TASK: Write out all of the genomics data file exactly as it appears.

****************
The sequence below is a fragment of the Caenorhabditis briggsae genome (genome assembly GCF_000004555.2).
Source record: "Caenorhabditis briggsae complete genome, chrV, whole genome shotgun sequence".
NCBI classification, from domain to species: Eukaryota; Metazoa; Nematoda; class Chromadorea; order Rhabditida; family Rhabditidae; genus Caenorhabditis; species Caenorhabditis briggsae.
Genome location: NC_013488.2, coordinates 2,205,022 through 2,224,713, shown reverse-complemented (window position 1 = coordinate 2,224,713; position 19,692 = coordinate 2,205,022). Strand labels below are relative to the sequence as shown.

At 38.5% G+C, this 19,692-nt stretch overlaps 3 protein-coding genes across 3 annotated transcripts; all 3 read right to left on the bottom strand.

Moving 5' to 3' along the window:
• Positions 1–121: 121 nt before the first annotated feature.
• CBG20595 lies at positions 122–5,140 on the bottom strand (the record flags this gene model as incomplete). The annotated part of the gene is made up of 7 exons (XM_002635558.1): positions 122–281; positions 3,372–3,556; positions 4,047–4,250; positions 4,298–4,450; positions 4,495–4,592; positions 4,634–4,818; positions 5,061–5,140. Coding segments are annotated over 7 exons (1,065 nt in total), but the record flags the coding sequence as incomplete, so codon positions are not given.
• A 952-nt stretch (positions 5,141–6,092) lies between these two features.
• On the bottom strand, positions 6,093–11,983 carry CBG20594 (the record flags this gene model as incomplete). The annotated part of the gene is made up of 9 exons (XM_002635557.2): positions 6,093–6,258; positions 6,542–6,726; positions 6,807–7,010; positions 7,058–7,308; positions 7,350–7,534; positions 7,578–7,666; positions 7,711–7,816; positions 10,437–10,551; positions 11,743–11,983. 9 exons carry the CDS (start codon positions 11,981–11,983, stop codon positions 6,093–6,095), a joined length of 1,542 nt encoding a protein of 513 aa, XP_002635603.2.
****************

The sequence below is a fragment of the Caenorhabditis briggsae genome (genome assembly GCF_000004555.2).
Source record: "Caenorhabditis briggsae complete genome, chrV, whole genome shotgun sequence".
NCBI classification, from domain to species: Eukaryota; Metazoa; Nematoda; class Chromadorea; order Rhabditida; family Rhabditidae; genus Caenorhabditis; species Caenorhabditis briggsae.
Genome location: NC_013488.2, coordinates 2,205,022 through 2,224,713, shown reverse-complemented (window position 1 = coordinate 2,224,713; position 19,692 = coordinate 2,205,022). Strand labels below are relative to the sequence as shown.

At 38.5% G+C, this 19,692-nt stretch overlaps 3 protein-coding genes across 3 annotated transcripts; all 3 read right to left on the bottom strand.

Moving 5' to 3' along the window:
• Positions 1–121: 121 nt before the first annotated feature.
• CBG20595 lies at positions 122–5,140 on the bottom strand (the record flags this gene model as incomplete). The annotated part of the gene is made up of 7 exons (XM_002635558.1): positions 122–281; positions 3,372–3,556; positions 4,047–4,250; positions 4,298–4,450; positions 4,495–4,592; positions 4,634–4,818; positions 5,061–5,140. Coding segments are annotated over 7 exons (1,065 nt in total), but the record flags the coding sequence as incomplete, so codon positions are not given.
• A 952-nt stretch (positions 5,141–6,092) lies between these two features.
• On the bottom strand, positions 6,093–11,983 carry CBG20594 (the record flags this gene model as incomplete). The annotated part of the gene is made up of 9 exons (XM_002635557.2): positions 6,093–6,258; positions 6,542–6,726; positions 6,807–7,010; positions 7,058–7,308; positions 7,350–7,534; positions 7,578–7,666; positions 7,711–7,816; positions 10,437–10,551; positions 11,743–11,983. 9 exons carry the CDS (start codon positions 11,981–11,983, stop codon positions 6,093–6,095), a joined length of 1,542 nt encoding a protein of 513 aa, XP_002635603.2.